Hadley voters reject zoning change for more senior housing

  • North Hadley Village Hall GAZETTE FILE PHOTO

Staff Writer
Published: 11/8/2019 11:37:32 AM

HADLEY — An attempt to expand the senior housing overlay district to an open field between Middle and East streets was decisively rejected by residents Thursday at special Town Meeting.

But in a move that could give new life to the North Hadley Village Hall, voters changed course on a decision at May’s annual Town Meeting, opting to ask the state Legislature to remove the protection under Article 97 of the state Constitution of the nearly 1-acre ballfield next to the building, and transfer this protection to the larger Zatyrka Park.

Hopkins Academy’s cafetorium was at capacity, with many on hand to have a say in whether a 9½-acre field owned by Donald Dion off Middle Street could be sold to Amherst developer Barry Roberts to build 28 homes for people 55 and over that would sell for between $400,000 and $600,000.

Needing a two-thirds majority, the rezoning mustered less than one-third support, with 63 in favor and 148 against.

Jim Wallace of Middle Street told Town Meeting that the senior overlay district already has 388 acres available for such projects and that a national scenic byway would be compromised by the project.

Sticking with the Planning Board’s original scope of the district, created 11 years ago, was reason to vote down the rezoning, said Rolfe Goff of Newton Lane.

“We’re talking about a zoning change for profit,” Goffe said.

Tom Henderson of Szafir Lane, however, said the project could benefit the town because it will provide more senior housing. As it stands, many residents have to move to Northampton or Amherst in their retirement years because few such homes exist.

Thomas Reidy, an attorney with Bacon, Wilson, PC in Amherst, said the open field will become housing.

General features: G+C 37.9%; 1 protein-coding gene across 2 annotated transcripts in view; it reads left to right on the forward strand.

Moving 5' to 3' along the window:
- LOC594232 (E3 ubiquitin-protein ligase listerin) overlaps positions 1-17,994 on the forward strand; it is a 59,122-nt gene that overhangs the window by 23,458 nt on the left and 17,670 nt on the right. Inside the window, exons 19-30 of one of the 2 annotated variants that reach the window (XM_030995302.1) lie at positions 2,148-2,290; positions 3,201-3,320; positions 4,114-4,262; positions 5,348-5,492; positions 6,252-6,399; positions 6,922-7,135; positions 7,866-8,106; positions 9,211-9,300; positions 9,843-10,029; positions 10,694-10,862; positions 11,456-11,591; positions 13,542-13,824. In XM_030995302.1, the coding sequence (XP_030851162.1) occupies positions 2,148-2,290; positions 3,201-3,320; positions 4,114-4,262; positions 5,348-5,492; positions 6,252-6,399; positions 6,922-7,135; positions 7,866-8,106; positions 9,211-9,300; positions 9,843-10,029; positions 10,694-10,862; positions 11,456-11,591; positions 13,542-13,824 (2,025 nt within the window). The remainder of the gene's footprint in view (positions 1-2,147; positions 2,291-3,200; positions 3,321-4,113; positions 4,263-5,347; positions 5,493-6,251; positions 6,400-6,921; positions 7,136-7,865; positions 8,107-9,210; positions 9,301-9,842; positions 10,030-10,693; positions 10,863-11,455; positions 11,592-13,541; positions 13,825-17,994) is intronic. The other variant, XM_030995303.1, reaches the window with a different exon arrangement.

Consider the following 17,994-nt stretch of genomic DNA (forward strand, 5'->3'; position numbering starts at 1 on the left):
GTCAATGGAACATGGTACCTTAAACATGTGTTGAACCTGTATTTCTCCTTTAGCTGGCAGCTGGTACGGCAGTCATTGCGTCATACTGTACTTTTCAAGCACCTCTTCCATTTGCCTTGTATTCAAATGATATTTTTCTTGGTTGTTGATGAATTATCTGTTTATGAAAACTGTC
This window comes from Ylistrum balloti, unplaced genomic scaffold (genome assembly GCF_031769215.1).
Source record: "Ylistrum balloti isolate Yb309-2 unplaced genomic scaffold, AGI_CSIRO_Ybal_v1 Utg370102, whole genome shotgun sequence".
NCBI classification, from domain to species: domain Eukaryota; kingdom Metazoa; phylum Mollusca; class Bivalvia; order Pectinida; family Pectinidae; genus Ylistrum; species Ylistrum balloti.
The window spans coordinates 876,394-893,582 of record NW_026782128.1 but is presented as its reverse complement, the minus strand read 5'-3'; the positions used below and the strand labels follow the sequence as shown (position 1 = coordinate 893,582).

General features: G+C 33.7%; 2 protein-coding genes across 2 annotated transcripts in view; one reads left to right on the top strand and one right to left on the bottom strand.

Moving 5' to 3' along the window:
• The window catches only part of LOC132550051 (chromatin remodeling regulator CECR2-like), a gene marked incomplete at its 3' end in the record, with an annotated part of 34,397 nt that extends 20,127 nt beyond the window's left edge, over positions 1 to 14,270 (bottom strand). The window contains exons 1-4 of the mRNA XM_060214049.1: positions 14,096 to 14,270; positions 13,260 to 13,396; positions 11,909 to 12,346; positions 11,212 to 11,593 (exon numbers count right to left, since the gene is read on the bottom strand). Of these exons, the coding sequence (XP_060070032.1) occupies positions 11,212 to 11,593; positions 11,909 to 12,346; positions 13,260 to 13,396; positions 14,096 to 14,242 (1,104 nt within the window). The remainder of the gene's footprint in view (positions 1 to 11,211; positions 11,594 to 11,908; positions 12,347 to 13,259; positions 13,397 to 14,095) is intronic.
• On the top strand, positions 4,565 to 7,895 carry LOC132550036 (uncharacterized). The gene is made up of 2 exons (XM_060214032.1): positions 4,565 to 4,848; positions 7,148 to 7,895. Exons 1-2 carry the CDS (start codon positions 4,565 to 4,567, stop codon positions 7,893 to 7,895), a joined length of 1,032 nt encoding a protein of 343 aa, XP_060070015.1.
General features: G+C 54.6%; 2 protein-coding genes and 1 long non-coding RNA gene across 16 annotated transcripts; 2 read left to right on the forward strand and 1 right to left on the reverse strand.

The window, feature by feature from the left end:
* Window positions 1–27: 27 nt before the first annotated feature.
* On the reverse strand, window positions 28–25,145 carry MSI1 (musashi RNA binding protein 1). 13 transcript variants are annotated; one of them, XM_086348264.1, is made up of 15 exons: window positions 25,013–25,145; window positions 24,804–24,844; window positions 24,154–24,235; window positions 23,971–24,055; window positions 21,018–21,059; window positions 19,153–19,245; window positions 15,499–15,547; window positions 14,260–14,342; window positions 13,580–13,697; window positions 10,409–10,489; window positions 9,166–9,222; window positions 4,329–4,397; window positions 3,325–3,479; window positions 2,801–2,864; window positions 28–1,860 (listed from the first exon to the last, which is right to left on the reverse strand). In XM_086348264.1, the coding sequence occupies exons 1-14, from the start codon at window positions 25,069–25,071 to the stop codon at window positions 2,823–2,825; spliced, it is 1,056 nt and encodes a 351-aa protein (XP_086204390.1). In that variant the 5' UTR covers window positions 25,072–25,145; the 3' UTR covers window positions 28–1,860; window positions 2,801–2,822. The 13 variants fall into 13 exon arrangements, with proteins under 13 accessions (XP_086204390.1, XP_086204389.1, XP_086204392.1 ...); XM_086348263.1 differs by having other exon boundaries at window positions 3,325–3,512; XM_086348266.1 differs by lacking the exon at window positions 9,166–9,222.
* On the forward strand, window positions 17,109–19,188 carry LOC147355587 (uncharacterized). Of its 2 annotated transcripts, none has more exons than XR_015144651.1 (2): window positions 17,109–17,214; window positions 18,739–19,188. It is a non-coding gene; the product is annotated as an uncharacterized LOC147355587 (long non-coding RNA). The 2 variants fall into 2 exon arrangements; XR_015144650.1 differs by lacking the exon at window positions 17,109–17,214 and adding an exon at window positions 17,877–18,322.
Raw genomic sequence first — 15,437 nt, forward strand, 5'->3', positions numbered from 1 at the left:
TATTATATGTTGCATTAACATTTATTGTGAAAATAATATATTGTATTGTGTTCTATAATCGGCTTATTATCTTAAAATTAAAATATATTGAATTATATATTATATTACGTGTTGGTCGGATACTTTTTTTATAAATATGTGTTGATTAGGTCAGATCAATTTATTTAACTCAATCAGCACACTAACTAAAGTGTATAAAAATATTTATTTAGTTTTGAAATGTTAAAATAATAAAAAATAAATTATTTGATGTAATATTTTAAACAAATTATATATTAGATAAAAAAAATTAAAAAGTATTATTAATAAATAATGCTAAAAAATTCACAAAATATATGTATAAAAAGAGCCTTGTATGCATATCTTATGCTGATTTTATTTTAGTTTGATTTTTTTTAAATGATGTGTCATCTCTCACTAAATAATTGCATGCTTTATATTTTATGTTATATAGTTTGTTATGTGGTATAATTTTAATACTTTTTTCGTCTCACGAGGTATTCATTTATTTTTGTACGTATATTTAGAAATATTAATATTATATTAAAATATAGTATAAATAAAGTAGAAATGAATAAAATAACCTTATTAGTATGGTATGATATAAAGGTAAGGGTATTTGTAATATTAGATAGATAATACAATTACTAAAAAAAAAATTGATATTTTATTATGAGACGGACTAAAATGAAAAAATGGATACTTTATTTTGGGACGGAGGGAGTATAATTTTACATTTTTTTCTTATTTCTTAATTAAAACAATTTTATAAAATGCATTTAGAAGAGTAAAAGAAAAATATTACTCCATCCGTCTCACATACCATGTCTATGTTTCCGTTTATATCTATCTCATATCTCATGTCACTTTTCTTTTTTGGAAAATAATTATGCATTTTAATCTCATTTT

“This property is going to be developed,” Reidy said, adding that Hadley will receive less tax income and likely face additional costs of servicing residents, including educating students, if senior housing is not put in.

North Hadley Village Hall

Giving North Hadley Village Hall a viable future in the hands of a local developer was supported by a 242-28 count in favor of removing the Article 97 protection from the greenspace.

Peter Heronemus of Mount Warner Road said this change is necessary so he can purchase and convert the building into apartments, a workshop and a performance venue. There was brief applause after he spoke.

“I think this is a great idea,” said Ginger Goldsbury of River Drive.

Goldsbury she had concerns in the spring,but the project proposal had helped change her mind.

David Waskiewicz of Middle Street said it is worth the effort to save the building, along with the open space that connects to Lake Warner.

The vote came even though Planning Board member William Dwyer called it a “horrible idea.” “Giving up that open space is just wrong,” Dwyer said.

In other business, voters approved close to $1 million in purchases, with some of these dependent on subsequent borrowing authorization at a ballot vote. Projects that would increase the tax rate if approved include spending $120,000 for a new school bus; $105,000 for a fire emergency generator at the public safety complex; and $100,000 for information technology equipment at the schools.




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